Why an LMS Discussion Board is a Non-starter

For many, the college experience changed immensely in 2020. While some students had already enrolled in online programs and courses, COVID concerns and policy changes led plenty of students to experience online education for the first time. A recent survey conducted by Best Colleges and published in the 2021 Online Education Trends Report found 37% more students in online classes in 2021 compared to 2019. With more students taking online courses as part of their degree programs than ever before, encouraging engagement and enthusiasm on their behalf has become even more necessary, and more of a challenge.

One of the biggest challenges facing instructors in e-learning environments is engaging their students in profound, meaningful discussions. Of course, the most widely used learning management systems (LMS) have built-in features for discussion boards. Unfortunately, LMS discussion boards are clunky, encourage quantity over quality, and often fail to do their part to improve students’ analytical skills. These factors can make LMS systems a burden to the instructor rather than something that brings value to the course. 

Why most LMS discussion boards are insufficient for today’s university e-learning environment

Participation in the discussion board is one of the most common assignments across online courses. Most instructors post a reading, case study, question, or prompt that the students must respond to, and usually, there is a requirement for students to respond to each other’s posts. They are critical, particularly in asynchronous classes, because it provides a checkpoint each week for the instructor to assess which students are properly engaging with the coursework. Unfortunately, many instructors would tell you that discussion boards on the LMS are becoming the least valuable component of online classes. Students and lecturers alike go through the motions to check the participation box.

Fruitful discussion requires genuine collaboration, engagement, and moderation. There is a significant quality issue in many LMS discussion boards; It’s often a necessary activity for a participation grade that incentivizes word count over persuasive arguments, making the discussions repetitive and shallow, with minimal student-to-student interaction. LMS systems don’t contribute to the students’ abilities to improve their analytical skills and leave instructors with so much manual assessment work that they don’t have time to improve the discourse meaningfully. 

The issues with discussion boards boil down to practical considerations. Another point on the instructor’s side is that discussion posts on the LMS are challenging to track and grade due to the many posts they need to read and evaluate each week. COVID constraints exacerbated this problem, with more students enrolled in distance learning courses. The biggest problem with discussion boards, though, is, by far, the limitations in the way LMS systems present them visually. Threads and conversations are tough to follow, and the LMS itself doesn’t do a great job of pushing students towards being better collaborators and instructors towards being better facilitators.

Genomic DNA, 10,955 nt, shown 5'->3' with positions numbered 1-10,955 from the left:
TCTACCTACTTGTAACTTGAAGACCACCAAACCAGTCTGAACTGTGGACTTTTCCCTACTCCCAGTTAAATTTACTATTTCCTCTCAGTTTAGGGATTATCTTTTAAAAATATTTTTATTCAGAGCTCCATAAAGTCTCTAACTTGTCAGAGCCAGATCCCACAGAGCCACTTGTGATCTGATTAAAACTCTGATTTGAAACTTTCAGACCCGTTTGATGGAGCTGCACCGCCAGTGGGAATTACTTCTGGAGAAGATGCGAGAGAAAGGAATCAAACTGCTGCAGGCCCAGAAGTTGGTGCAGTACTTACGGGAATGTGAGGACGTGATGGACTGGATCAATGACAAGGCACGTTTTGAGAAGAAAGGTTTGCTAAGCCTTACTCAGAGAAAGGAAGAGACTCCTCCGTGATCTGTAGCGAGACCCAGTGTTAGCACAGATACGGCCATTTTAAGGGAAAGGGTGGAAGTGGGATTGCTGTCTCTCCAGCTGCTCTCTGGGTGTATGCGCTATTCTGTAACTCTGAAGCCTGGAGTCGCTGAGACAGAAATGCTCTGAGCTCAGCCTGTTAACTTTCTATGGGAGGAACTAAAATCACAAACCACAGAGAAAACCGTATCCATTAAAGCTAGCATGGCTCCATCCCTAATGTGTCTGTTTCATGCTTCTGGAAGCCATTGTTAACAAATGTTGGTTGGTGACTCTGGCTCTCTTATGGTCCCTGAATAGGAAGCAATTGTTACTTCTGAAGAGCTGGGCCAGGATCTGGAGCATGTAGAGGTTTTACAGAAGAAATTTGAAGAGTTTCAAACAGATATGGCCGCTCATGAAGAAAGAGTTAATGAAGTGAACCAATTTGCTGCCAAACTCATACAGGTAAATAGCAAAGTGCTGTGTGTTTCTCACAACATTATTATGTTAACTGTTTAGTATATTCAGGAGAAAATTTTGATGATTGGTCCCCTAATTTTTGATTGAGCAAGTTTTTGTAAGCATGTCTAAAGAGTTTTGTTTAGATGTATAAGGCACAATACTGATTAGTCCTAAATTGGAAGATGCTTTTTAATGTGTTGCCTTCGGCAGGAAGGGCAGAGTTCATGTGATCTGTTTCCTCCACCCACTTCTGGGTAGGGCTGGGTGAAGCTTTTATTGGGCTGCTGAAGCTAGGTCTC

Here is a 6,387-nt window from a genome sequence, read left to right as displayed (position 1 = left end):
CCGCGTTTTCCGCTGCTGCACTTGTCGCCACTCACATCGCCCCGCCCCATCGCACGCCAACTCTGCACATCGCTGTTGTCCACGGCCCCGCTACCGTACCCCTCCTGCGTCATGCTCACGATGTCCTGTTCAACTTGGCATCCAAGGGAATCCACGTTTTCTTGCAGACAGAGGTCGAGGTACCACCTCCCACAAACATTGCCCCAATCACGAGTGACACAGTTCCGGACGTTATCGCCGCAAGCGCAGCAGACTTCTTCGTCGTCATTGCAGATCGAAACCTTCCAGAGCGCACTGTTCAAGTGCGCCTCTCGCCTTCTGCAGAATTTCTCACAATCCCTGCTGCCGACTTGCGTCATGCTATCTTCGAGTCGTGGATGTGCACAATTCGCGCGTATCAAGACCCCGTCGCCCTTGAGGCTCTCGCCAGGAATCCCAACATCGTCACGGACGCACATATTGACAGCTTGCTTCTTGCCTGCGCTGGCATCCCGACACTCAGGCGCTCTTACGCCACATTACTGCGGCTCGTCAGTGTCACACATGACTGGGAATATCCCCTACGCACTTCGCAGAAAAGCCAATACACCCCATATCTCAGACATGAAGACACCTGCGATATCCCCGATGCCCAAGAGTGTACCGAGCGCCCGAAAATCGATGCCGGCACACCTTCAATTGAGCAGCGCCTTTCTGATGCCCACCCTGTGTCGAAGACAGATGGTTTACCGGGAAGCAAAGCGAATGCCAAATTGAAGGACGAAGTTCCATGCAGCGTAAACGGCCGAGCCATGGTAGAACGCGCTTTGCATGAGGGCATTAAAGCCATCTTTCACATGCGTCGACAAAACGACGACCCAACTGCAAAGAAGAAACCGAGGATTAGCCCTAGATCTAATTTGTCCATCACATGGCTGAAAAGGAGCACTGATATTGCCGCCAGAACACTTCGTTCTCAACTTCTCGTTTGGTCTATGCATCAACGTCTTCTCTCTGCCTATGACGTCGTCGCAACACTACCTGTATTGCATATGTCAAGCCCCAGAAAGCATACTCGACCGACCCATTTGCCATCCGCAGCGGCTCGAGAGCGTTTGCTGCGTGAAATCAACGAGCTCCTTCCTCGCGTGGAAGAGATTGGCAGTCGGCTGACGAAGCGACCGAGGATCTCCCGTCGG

From the student perspective, even well-meaning participants can struggle to have their voices heard during the mandatory weekly discussions. LMS also generally lacks automated feedback mechanisms to help students self-measure their engagement quality to improve their e-learning participation skills. 

AI and analytics are empowering classrooms with better, higher-quality discussion. 

There are many ways to improve classroom discussion and facilitation. Still, one of the quickest ways to deliver immediate value is to leverage better technology specifically designed to deal with the contemporary challenges of e-learning environments. Many students and instructors already see the benefits of better tool sets that leverage AI and advanced analytics to deliver a vastly improved discussion experience in the classroom. Capabilities like automated tracking and assessment can free the instructors of the overhead of large class sizes, allowing them to focus their time on valuable instruction and facilitation. 

Students benefit from features that track and provide constructive feedback based on their engagement and collaboration within the discussion. Students could receive feedback if they write posts without much thought or insight into the debate or advance the discussion. They may be encouraged to spend more time on their argument rather than check the box for a participation grade. 

Discussion Boards can be a powerful tool for online education and can drive organic student engagement, and drive students’ critical thinking. Look for a platform that increases student engagement by encouraging open conversations and deep discussions that can be integrated into your existing LMS. You should be receiving automated assessment recommendations, a tool that encourages students towards self-improvement with individualized and class analytics that give a cognitive map of progress, showing how collaborative they are, where they excel, and where there’s room for improvement. 

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